April 02, 2007
Why is that some drivers don't understand simple road courtesy that should be instinctively obvious to anyone? Here are some examples of what I mean.
1. I think it was Gregory Szorc who raised this driving peeve some time ago but I want to bring it up again. I drive to work along residential streets that allow for just one lane of traffic each way. But cars are allowed to park on one side of the street so sometimes you will find that a parked car is blocking your lane. If another car is approaching on the other side, it should be obvious to anyone that that car has the right of way and that you should remain behind the parked car and only pull out and go around the parked car once the road is clear. And yet I repeatedly find that cars swerve around the parked car and expect the oncoming traffic to stop and wait for them until they get back into their own lane. It seems as if the blocked lane car drivers have a sense of grievance that because they were blocked, others should move out of the way to accommodate them. A curious reaction.
2. Another peeve occurs when approaching Case along North Park at the point where it merges with MLK drive. At that point, North Park narrows from two lanes of traffic to just one with no indication as to which lane should yield. So it should be obvious that drivers in the two lanes should alternate while merging zipper-style. But very often, there is a driver who is determined to get ahead of the rightful car and so comes right up to the bumper of the car in front so that two cars from the same lane enter the narrow strip. On occasion I have seen even a third car try to creep in ahead of the rightful car.
What puzzles me is that there is so little to be gained by this act of petty road rudeness. The only time you have saved is the time taken to travel one car length, which is less than one second. So why do drivers do this?
3. Then there is the person who is scared to wear out their turn signals. On occasion I will see a car ahead of me in the adjacent lane wiggling back and forth sideways erratically. I usually assume that it is someone on a cell phone but they sometimes suddenly cut into my lane and I realize that what they were really trying to do was get into my lane and the wiggles were merely aborted attempts. All this angst on their part could have been avoided if they simply signaled their intent. Like many drivers, if I see someone indicating that they want to move into my lane in traffic, I drop back and flash my high beams to let them know they can. So why do people not even bother to signal their intentions and let other people make room for them?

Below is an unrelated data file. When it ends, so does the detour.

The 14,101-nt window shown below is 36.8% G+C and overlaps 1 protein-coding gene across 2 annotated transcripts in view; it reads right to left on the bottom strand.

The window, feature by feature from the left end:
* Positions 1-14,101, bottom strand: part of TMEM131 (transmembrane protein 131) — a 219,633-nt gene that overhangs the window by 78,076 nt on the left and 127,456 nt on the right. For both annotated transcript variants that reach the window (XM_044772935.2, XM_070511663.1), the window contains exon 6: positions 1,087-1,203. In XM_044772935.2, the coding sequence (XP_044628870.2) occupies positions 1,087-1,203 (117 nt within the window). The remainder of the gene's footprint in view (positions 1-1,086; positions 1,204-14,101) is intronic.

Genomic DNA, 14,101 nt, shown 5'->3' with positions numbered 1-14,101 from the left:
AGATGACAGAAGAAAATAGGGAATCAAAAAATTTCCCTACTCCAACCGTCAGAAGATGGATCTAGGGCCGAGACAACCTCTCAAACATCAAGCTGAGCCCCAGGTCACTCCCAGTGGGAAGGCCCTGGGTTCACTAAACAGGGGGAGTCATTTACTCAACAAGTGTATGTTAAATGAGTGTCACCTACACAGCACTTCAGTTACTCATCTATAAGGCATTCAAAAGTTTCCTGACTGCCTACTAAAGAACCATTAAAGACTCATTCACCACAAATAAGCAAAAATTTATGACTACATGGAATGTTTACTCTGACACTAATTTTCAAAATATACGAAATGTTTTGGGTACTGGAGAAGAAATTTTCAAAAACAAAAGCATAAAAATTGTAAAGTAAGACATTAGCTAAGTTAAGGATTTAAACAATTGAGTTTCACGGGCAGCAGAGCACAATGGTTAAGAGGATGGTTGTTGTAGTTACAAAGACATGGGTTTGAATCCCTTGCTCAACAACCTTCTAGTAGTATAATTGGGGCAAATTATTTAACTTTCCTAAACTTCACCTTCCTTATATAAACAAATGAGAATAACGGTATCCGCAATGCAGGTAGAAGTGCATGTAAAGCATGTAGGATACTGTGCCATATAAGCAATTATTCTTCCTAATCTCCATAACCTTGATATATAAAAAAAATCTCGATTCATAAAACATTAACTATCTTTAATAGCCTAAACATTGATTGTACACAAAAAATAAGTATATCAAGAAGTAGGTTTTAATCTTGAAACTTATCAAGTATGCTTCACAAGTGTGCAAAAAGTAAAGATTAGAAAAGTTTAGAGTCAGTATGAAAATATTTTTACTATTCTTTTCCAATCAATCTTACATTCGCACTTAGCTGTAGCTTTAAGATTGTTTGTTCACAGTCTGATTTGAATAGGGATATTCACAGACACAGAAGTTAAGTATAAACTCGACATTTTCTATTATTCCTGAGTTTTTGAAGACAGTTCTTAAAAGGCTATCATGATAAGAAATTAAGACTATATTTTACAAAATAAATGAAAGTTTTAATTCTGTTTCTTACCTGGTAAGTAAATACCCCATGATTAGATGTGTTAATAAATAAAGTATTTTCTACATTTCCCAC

4. When visibility is poor due to heavy rain or snow, it sometimes is of no help to you to put on your lights because it does not increase your own range of vision. But you should put them on anyway because it helps other people to see you. Why is this so hard to understand for some drivers, who insist on surprising other people by their sudden appearance out of the gloom?
5. The bank I use has two drive-up ATMs next to each other. Because they are close to each other, you cannot cut sharply enough to get close to the second one if there is a car at the first one. If both machines are being unused, you would think that the first car to arrive would move up to the farther machine so that the car behind would be able to drive up to the first one. And yet, time and again, I have seen the first car stop at the first machine, thus causing the second car to have to wait for them to finish their transaction, even though there is a vacant machine. I have to think that such people are simply oblivious to the world around them.
6. This is not a peeve but an observation. Traffic circles are a rarity in the US, reserved for major intersections. But I found that in Australia and New Zealand traffic circles are very common, replacing four-way stop signs even in residential areas. They work very well because a circle causes traffic to slow down without having to stop, the right of way is clear, and it makes for smooth driving. They use circles even for T-junctions.
I have even seen them used where there is no intersection at all, where they seem to serve as a speed control device in residential areas. A long uninterrupted road might tempt people to speed, even in a residential area. Having to slow down to go around the circle serves to moderate speeds without the jarring effect of speed bumps, the option most frequently used here. This is an idea worth adopting from those countries.
7. There is one thing that those countries could learn from the US and that is the use of the center yellow line to separate lanes of traffic going in opposite directions. They use a complicated system of solid, long-dashed, and short-dashed lines, all white, and on multiple lane roads it was sometimes not clear to me where the line separating opposing lines of traffic was. Given that I was having to be extra cautious because I was driving on the "wrong" side of the road, this was quite a concern. A yellow center line removes all the ambiguity.
POST SCRIPT: Interviews with Richard Dawkins and Francis Collins
Both people are eminent scientists who took quite different paths when it comes to religion. Richard Dawkins is an evolutionary biologist who was mildly religious as a child but became an atheist in his teens when he discovered Darwin's ideas. Francis Collins was head of the Human Genome Project and was not religious as a child but became an evangelical Christian in his twenties.
Dawkins' views are quite well-known. Collins is a 'two-worlds' advocate (science deals with the material world, religion deals with the spiritual world) who thinks that god works though the laws of science like evolution.
Terry Gross does a good job of letting the two guests expand on their views. The interviews are each about 40 minutes in length. There are also supposed to be a downloadable podcasts but I could not find them.